Strap into the way-back machine, folks. We’re headed to 2007 where a guy named Scott Berkun wrote “The Myths of Innovation.” Even six long, technology-soaked years ago, Berkun said that the term, “innovation,” was a word used to hide a lack of substance and that it should be banned at companies all together. Apparently, this book was not a best seller, because…
Every year, Capgemini Consulting puts out an Innovation Leadership Study. The document is filled with recommendations, statistics, and survey results that point to the status of innovation in business (apparently as a whole). The very fact that something like this study exists should be a major red flag that innovation, as a term, has lost its meaning. There are literally executives, who are the “Chief Innovation Officer” and are responsible for the “innovation strategies” of a company. According to statistics in the same Innovation Leadership Study, many of these “Innovation Officers” exist only so corporations can say they have an “Innovation Officer.” Unfortunately, the term, “innovation,” has become a buzzword without substance. It’s even on business cards, now.
According to an article from Leslie Kwoh over at the Wall Street Journal, (thanks for the research Leslie) Apple used the word “innovation” 22 times in its latest annual report and Google used the word 14 times, but technology companies aren’t the only ones overusing the term. Proctor & Gamble used the word 22 times in its most recent report, Scotts-Miracle Gro, 21 times and Campbell Soup, 18.
What could possibly be innovative about soup? Is there any way soup could be a world changing, society altering new creation. Is there any conceivable product that Campbell’s could produce that would alter the course of human history? Doubtful, unless they’re working on a batch of chicken noodle that actually does cure the common cold… and cancer… and avian flu.
All soups aside, there’s a compelling case that the term, “innovation,” has lost its value. Most advertisements today feature the word — watch commercials, car commercials, washing machine commercials — almost any new product that comes out is tagged as innovative. Is a watch’s basic function still to tell time? Does it do that? Does a washing machine still fill up with water and slosh clothes around in a circle? If the answer to these questions is yes, then there’s nothing innovative at work. These products serve the same function they’ve always served in mostly the same way.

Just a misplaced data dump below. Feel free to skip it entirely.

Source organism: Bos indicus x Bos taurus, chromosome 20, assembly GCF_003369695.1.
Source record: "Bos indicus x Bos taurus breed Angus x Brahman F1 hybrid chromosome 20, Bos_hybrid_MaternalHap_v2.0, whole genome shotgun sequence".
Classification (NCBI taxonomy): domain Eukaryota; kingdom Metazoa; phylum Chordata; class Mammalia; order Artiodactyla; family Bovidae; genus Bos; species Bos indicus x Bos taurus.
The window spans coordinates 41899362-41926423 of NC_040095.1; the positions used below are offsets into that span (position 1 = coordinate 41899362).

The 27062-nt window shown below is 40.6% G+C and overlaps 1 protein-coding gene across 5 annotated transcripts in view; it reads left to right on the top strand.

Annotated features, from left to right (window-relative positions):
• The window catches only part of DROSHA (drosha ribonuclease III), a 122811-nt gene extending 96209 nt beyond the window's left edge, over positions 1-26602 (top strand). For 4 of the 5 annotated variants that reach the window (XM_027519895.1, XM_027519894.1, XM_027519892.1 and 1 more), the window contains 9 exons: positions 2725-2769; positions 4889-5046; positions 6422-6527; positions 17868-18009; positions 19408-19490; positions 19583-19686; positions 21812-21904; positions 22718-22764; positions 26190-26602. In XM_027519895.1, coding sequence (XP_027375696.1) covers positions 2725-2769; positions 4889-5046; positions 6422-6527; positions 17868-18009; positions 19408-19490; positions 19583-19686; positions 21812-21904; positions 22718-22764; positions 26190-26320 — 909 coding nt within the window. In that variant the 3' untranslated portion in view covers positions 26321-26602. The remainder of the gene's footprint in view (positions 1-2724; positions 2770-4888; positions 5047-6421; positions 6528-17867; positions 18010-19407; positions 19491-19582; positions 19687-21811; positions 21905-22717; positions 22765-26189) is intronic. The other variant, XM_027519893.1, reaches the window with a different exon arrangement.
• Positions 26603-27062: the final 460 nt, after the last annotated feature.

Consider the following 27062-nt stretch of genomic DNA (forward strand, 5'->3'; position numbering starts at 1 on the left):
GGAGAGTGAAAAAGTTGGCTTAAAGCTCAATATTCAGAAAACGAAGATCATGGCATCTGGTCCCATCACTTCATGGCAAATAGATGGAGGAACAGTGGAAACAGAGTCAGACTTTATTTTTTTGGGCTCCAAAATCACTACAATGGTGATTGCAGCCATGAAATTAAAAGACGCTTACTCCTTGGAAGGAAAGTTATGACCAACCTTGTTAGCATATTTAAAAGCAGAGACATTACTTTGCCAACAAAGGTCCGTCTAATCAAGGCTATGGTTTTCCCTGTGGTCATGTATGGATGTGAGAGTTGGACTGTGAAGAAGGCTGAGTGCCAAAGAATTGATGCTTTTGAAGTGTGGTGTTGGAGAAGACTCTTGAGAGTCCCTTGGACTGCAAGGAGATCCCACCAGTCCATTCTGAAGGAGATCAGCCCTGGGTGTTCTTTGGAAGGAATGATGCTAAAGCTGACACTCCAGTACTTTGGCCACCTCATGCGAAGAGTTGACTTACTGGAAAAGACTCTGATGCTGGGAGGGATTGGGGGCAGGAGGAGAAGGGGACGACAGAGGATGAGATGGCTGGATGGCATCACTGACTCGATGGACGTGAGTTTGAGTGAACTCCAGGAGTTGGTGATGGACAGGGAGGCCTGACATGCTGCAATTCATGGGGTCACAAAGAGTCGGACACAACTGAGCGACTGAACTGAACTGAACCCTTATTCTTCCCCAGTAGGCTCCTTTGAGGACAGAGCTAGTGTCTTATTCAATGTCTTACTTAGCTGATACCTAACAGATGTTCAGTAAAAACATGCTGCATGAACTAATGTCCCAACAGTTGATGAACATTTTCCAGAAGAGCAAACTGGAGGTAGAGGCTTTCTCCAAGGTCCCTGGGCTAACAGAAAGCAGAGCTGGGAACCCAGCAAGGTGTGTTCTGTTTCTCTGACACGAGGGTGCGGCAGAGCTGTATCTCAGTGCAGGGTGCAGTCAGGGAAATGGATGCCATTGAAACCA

What is Innovative?
Ok, if kinetic energy reclamation for a timepiece and special stain settings for a washer aren’t innovations, then what are? Innovations should be defined as new ideas or inventions that fundamentally change how society perceives or performs… something.
At the dawn of man, fire was an innovation, and the ability to create and control it helped fuel the earliest civilizations. In the last three decades, the Internet has left few segments of communication, business, socialization, entertainment, or science unaffected by its world altering influence.
But now, fire is just something that burns down California’s forests, and the Internet is quickly becoming something that’s taken for granted, like the switch that turns on the lights or the machine that washes the clothes.
The Innovation Benchmark
At one point, every new invention was a breakthrough innovation, washers and watches included. However, slapping the moniker on every new improvement without changing the basic function serves only to drain the word to emptiness.
Soon, science and technology will be creating the stuff of sci-fi legend; fusion reactors, fully functioning prosthetic hands, faster than light travel, molecular manipulation, and more. If the word innovation has becomes trivial, once the future finally arrives...there won’t be anything to say when true innovation appears.